Charlie Weis is to become the new Notre Dame football coach, ESPN's Chris Mortensen reports.
Sources close to the university confirmed Saturday that the New England Patriots offensive coordinator has agreed to a six-year contract that will pay
him approximately $2 million per year.
Weis will fly to South Bend after Sunday's home game against the Cincinnati Bengals and meet with the Fighting Irish football team that night.
A press conference to introduce Weis will be held Monday.
Weis could not be reached by The Associated Press at his Massachusetts home Saturday night.
The Fighting Irish have been searching for nearly two weeks for a replacement for Tyrone Willingham, who was fired Nov. 30 after posting a 21-15
record in three years.
Notre Dame, which interviewed Weis this week, also interviewed Buffalo Bills offensive coordinator Tom Clements on Thursday night. Notre Dame
officials called Clements, a former Fighting Irish quarterback, on Saturday morning and told him he was no longer in the running for the job and
negotiations with Weis began.
The report is "nothing that we would comment on," Patriots spokesman Stacey James said.
Weis would be the first Notre Dame alum to coach the Irish since Hugh Devore was interim coach in 1963. Though he never played for the Fighting Irish,
Weis graduated from the school in 1978 with a degree in communications and education.
Weis, 48, started as a high school coach and has long wanted to become a head coach. He went as far as undergoing gastric bypass surgery to help
improve his chances of getting a job.
He said he primarily underwent the surgery for health reasons because his father died at age 56 from complications of being overweight, and because of
the death in 2001 of fellow assistant coach Dick Rehbein at 45 from degenerative heart disease.
But he also knew that losing weight would help him become a head coach.
"I think there's a lot of validity in the thought that appearance comes into play," he said two years ago.
The surgery led to life-threatening internal bleeding that forced him to undergo surgery again two days later and kept him in intensive care for
nearly two weeks.
Weis' success with the Patriots hurt his chances of getting an NFL head coaching job. He interviewed last year with the New York Giants and Buffalo
Bills, but an NFL rule that prohibits assistants from being hired while their teams are still in the playoffs essentially prevented him from being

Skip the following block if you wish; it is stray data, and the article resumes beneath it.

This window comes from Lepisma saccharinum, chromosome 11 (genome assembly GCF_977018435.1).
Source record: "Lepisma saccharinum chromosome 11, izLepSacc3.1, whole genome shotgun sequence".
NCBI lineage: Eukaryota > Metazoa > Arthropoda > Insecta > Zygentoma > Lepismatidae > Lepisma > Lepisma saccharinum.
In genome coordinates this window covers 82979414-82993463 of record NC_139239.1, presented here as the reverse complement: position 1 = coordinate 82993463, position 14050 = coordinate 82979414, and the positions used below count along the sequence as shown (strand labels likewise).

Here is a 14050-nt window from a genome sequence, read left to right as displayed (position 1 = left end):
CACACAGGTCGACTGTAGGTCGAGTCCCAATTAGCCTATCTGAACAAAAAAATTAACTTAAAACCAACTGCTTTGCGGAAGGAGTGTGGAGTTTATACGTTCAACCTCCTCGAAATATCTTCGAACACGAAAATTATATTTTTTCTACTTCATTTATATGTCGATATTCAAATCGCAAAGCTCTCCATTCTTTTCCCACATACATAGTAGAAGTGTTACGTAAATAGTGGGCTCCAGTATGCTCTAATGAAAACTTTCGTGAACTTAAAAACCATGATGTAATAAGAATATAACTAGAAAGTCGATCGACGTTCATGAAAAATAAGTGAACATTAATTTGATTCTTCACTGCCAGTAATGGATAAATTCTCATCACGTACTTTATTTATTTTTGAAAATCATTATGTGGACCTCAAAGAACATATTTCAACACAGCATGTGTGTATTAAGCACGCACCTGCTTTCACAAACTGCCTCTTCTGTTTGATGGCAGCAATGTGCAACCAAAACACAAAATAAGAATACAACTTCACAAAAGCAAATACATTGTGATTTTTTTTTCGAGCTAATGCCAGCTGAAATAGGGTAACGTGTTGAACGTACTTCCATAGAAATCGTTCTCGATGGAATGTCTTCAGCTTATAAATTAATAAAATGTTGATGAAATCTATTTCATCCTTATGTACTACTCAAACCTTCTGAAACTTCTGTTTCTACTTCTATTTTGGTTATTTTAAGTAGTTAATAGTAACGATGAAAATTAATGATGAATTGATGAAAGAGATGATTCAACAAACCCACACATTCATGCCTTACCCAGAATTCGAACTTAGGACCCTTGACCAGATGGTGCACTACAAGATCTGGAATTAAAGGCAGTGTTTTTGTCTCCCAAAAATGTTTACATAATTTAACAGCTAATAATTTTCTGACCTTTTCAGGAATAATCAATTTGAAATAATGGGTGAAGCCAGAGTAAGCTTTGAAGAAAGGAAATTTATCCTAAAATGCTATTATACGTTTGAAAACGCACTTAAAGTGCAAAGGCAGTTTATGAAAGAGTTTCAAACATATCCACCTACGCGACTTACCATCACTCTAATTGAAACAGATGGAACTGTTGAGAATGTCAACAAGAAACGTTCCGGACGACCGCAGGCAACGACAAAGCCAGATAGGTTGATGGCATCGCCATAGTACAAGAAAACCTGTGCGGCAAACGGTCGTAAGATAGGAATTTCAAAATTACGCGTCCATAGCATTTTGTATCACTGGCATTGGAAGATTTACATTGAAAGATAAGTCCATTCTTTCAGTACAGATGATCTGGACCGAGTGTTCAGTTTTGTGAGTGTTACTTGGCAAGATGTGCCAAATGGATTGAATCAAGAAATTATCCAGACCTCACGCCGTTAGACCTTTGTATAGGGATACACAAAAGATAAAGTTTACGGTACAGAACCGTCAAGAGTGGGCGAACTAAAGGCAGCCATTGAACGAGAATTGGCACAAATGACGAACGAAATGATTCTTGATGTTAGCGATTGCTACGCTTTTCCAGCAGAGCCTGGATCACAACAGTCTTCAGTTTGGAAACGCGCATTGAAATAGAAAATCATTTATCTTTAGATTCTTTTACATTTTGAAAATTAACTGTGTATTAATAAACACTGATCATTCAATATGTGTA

His weight problems and near-death experience also might have hurt his chances because of speculation his health wasn't good enough to handle a head
"I think some people were totally misguided in terms of my physical abilities to put in a full day," Weis said last year.
If Weis is hired by Notre Dame, it is unclear when he would leave the Patriots. New England coach Bill Belichick said Friday he expects Weis to stay
with the team through the season.
"Charlie, I expect, will continue to be here and carry out his responsibilities through the season," Belichick said.
Weis taught and coached high school for five years before taking an assistant's job at South Carolina for four seasons. He returned to coaching at
high school for one year before joining the New York Giants' pro personnel department in 1989.
Weis was hired by the Giants as defensive assistant and assistant special teams coach in 1990, earning his first Super Bowl ring. When Ray Handley was
named coach of the Giants in 1991, he named Weis running backs coach.
Weis worked for the Patriots from 1993-96, coaching tight ends, running backs and wide receivers. In 1997, Weis was hired by Jets coach Bill Parcells,
who asked former New York Giants offensive coordinator Ron Erhardt to groom Weis as the Jets' offensive coordinator. In 1998, he was named Jets
offensive coordinator/wide receivers coach.
He has been the Patriots offensive coordinator the past five seasons, earning two more Super Bowl rings.
He is credited with helping to develop quarterback Tom Brady, tight end Ben Coates, running back Curtis Martin, wide receiver Terry Glenn and former
Notre Dame receiver David Givens.